Tuesday, March 4, 2014

Gore Mountain: 03/01/2014

Some late day runs at the Ski Bowl, Gore Mountain, Saturday 03/01/2014.

The Saratoga Skier and Hiker, first-hand accounts of adventures in the Adirondacks and beyond, and Gore Mountain ski blog.

Maybe I’m suffering from “Utah-itis,” but the skiing at Gore this past weekend wasn’t particularly exciting. The mountain is near 100% open, with the exception the glades and natural snow trails, but it’s what’s not open that’s most telling. Often, by late February / early March we’re enjoying some of the best conditions of the season, with deep bases on- and off-trail. While we do have a deep base on many snowmaking trails, the surfaces are firm. On non-snowmaking trails, cover is thin and scratchy. Glade skiing has been marginal all winter and the trees are currently out of play.

The shine tells you everything you need to know about ungroomed, natural snow surfaces right now.

The Saratoga Skier and Hiker, first-hand accounts of adventures in the Adirondacks and beyond, and Gore Mountain ski blog.
Ironically, in a winter that has been colder than normal, the storms that have benefited Gore have almost all been followed by damaging thaws or rain. This situation is hardly unique to Gore – ski areas throughout the northeast are suffering to one degree or another from the effects of the Polar Vortex pattern that has largely kept the north country locked in the freezer and pushed beneficial snows to our south or out to sea.

Just like our last visit to Gore 2 weeks ago, we based ourselves out of the Ski Bowl on Saturday. At the risk of letting out a well-kept secret, the uncrowded lodge and interesting terrain of the Ski Bowl is a breath of fresh air. The Ski Bowl trails are fairly low on the snowmaking priority list, so coverage is a bit thin, but continued cold weather should at least keep the Bowl open for the next couple weekends. Ski it while you can.

Up on the main mountain, we stuck to the trails off the gondola and North quad. Grooming crews and an inch or two of new snow have done a good job of putting an edgeable surface on most trails, but the hardpack lurking just below the surface is unavoidable. With snowmaking operations essentially over for the season and very little new snow, the mountain simply hasn't recovered from the thaw and rain we saw a week earlier. The moderate-angled terrain we skied held up fine throughout the day, but we didn’t feel conditions warranted a visit to the steeper summit black diamonds, at least not by the time we migrated up the mountain from the Ski Bowl.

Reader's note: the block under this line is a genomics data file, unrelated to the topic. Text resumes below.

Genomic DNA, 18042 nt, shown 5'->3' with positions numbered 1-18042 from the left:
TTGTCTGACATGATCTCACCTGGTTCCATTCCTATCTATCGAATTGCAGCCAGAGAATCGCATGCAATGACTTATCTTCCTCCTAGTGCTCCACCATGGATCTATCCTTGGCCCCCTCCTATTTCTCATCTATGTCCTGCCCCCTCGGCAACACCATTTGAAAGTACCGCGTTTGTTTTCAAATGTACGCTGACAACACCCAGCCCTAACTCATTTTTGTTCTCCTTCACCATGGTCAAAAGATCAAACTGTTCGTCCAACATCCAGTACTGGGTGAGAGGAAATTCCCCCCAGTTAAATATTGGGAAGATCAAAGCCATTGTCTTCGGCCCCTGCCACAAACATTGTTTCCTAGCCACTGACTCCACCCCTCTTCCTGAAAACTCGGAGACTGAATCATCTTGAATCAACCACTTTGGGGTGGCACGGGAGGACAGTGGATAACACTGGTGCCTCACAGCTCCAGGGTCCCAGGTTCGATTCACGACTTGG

Sleeping Bear on the North Side had decent snow

Kudos to Gore for keeping the Hudson Chair at the Ski Bowl open until 5pm. I don’t know if this will be a regular occurrence (the Village Chair normally runs until 9pm on weekends and holidays, with skiing and tubing under the lights), but with later daylight hours it’s great to get some extra runs in at the end of the day. We used the extra ski time to let Daniel log some of his first runs on telemark gear.

Daniel trying out his telemark gear at the Ski Bowl

There’s plenty more winter left. Cold temperatures look to stick around through at least mid-month, so at least there’s little risk of losing the snow that we’ve got. Once warmer temperatures start to kick in, we should be set up well for some nice spring skiing, at least on the snowmaking trails with deeper bases. And there’s always the chance for a March storm or two to put the woods back in play. If that happens, jump on it while it’s good.

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